You see also the alignment of Jesus and Judas as two parallel forces set to collide, both, in their way, instruments of a God who never appears to either of them. The musical looks to recast the story of Judas whose character is given depth and complexity while learning to understand the duel drivers of self-determination and the vagaries of fate that has consigned both men to a particular place in history – or so the writers would argue – without exploring the intimate decision-making and fears that drove their behaviour. Friends, enemies or something far more complicated, Jesus Christ Superstar looks to unpick our school child understanding of the stories while offering-up alternative explanations for behaviour and reactions.
The Open Air Theatre production’s stripped-back, urban visuals designed by Tom Scutt utilises Soutra Gilmour’s tiered stage for Evita with concrete effects and rusted musicians’ box. Scutt’s approach does much to demystify the story, taking events out of their reverential cage by removing the idea of flowing robes, sandals and loincloths to create something much more twenty-first century. The slouchy gym-wear worn by the dancers is both practical and relatable, while Scutt uses costume to create different inflections, traditional cloaks for Caiaphas and his group of dastardly High Priests to set them apart, as do the tabards printed with the head of a statue worn by Roman guards, while Jesus himself is given an off-white colour scheme that eventually dispenses with a longer robe in favour of more practical cut off jeans and a t-shirt.
The most surprising and welcome aspect of this revival is Drew McOnie’s choreography that re-conceives some of the set pieces and crowd scenes to add dynamism to the production. McOnie’s work was recently celebrated by the Old Vic with an all to brief archive showing of his wonderful Jekyll and Hyde while here he employs similar storytelling technique, using quite vigorous and complex dance routines to represent the changing emotions of the crowd and disciples. Some of the greatest moments include the dancers making a socially distanced orbit around Jesus during Hosanna while the Second Act goes from strength to strength with energetic routines for Judas’ Death, Trial Before Pilot, and the title song Superstar. This hardworking Ensemble who sing, dance and play various characters are superb, managing the technical transition between numbers while observing the restrictions to deliver top quality and very welcome dance numbers throughout.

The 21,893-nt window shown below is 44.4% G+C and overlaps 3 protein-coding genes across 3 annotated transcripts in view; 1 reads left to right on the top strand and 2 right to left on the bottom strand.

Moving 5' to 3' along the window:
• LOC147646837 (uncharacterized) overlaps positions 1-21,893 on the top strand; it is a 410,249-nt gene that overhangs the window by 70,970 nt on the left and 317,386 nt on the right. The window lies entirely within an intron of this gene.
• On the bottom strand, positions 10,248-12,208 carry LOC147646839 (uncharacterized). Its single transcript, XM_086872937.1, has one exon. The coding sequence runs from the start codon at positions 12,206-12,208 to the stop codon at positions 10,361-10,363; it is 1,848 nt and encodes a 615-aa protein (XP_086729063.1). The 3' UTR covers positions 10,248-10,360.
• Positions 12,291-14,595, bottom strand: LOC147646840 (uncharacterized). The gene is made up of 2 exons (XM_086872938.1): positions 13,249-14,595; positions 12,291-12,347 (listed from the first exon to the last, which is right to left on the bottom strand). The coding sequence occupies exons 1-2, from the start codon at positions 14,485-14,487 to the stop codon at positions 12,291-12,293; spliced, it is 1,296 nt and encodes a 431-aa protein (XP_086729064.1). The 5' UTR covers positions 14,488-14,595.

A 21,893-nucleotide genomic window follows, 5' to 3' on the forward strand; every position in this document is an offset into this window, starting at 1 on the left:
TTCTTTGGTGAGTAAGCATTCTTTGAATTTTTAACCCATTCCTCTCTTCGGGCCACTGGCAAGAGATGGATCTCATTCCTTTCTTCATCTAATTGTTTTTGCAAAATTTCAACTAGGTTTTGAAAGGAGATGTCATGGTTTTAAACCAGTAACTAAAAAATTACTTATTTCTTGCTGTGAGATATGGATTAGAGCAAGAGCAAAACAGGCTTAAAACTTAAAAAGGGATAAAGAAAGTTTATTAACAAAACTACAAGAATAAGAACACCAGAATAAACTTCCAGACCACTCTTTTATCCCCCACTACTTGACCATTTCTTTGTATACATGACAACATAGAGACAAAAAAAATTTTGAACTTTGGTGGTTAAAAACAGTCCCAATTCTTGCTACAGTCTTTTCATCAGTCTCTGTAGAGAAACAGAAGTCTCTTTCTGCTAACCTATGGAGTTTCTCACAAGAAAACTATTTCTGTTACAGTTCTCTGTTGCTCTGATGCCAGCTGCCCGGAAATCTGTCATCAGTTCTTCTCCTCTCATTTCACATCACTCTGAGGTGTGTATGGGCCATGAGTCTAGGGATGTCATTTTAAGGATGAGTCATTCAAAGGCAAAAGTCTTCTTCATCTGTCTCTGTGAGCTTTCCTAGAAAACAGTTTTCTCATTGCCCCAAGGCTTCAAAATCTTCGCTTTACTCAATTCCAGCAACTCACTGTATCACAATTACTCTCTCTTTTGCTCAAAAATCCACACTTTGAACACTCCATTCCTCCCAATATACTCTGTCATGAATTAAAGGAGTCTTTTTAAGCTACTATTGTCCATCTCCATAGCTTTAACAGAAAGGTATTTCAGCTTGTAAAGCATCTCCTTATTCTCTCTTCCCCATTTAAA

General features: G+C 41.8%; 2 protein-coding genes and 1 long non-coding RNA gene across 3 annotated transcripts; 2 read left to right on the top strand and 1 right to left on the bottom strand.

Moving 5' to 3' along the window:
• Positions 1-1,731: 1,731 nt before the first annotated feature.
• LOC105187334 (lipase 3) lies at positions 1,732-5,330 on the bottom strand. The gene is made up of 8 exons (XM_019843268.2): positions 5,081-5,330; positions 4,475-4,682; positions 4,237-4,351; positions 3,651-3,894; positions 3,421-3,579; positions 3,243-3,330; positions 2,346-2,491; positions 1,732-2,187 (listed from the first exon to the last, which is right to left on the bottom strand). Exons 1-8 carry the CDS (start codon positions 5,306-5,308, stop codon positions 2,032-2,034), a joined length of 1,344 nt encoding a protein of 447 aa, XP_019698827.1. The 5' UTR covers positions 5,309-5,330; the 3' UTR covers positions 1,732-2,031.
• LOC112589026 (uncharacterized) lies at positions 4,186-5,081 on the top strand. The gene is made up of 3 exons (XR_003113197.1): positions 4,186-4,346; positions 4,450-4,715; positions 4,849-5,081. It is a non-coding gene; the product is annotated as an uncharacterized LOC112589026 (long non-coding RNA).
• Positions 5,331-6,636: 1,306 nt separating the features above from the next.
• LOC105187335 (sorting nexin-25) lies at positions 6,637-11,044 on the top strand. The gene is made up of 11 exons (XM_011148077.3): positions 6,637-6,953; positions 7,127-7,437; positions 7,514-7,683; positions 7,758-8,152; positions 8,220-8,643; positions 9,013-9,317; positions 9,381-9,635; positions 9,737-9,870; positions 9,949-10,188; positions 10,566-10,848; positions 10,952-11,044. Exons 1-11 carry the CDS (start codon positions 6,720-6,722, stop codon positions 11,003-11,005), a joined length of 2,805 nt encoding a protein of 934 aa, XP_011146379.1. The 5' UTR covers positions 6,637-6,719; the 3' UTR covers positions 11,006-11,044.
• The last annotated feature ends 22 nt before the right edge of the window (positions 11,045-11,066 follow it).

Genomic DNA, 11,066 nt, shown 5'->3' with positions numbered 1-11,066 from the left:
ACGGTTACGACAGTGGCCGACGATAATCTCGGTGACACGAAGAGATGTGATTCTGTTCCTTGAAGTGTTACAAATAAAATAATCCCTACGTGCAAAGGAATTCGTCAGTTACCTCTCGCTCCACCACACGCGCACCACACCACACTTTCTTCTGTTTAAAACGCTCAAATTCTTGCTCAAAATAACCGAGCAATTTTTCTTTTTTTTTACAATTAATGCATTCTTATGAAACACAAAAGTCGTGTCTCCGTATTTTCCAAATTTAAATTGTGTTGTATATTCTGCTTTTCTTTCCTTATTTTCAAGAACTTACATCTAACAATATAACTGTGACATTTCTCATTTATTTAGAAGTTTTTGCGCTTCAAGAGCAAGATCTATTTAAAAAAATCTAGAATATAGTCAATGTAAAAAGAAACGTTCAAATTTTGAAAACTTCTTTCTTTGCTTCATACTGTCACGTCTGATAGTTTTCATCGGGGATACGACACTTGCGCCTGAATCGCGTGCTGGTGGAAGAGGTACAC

The emphasis in Sheader’s production is on the betrayals within rather than the actions of the conquering Romans in marking Jesus’s fate, and it is abundantly clear, as referenced by Pilot, that first the priests, then Judas and finally his own people turn against Jesus. They demand his death not because they believe it is necessary to save themselves, but as the bloodthirsty act of an impressionable crowd as quick to cast off their former hero as they were to build him up in the first place. The concept of a star burning brightly for a brief time is one Lloyd Webber and Rice would return to in Evita as the lasting impact caused by an untimely death creates a narrative in which the protagonist’s own life and experiences are purified, something which the writers seek to rectify by opening-up the personal story beneath the devotional mythology.
The Open Air Theatre will not confirm performers in advance so who you see playing Jesus, Judas and Mary will vary, but audiences are unlikely to be disappointed whoever assumes the lead roles. For this performance, Pepe Nufrio played Jesus having previously performed the role during the US tour of this production. Nufrio has a softer, more commercial voice than alternate Jesus Declan Bennett but is able to alter the scale and pitch his vocal to suit the tone of each song, hitting some extraordinary high notes in the latter section of the musical as fame gives way to inevitable destruction. Gethsemane proves a crucial moment as it should, powerfully performed and earning a long applause from the audience as Nufrio’s Jesus contemplates the terrible events to come, charting the story of a man already overwhelmed by his responsibilities and the ever-growing demands of others to which he feels unequal. This is taken to a new level as an ultimate sacrifice is demanded from an unseen and seemingly recalcitrant God.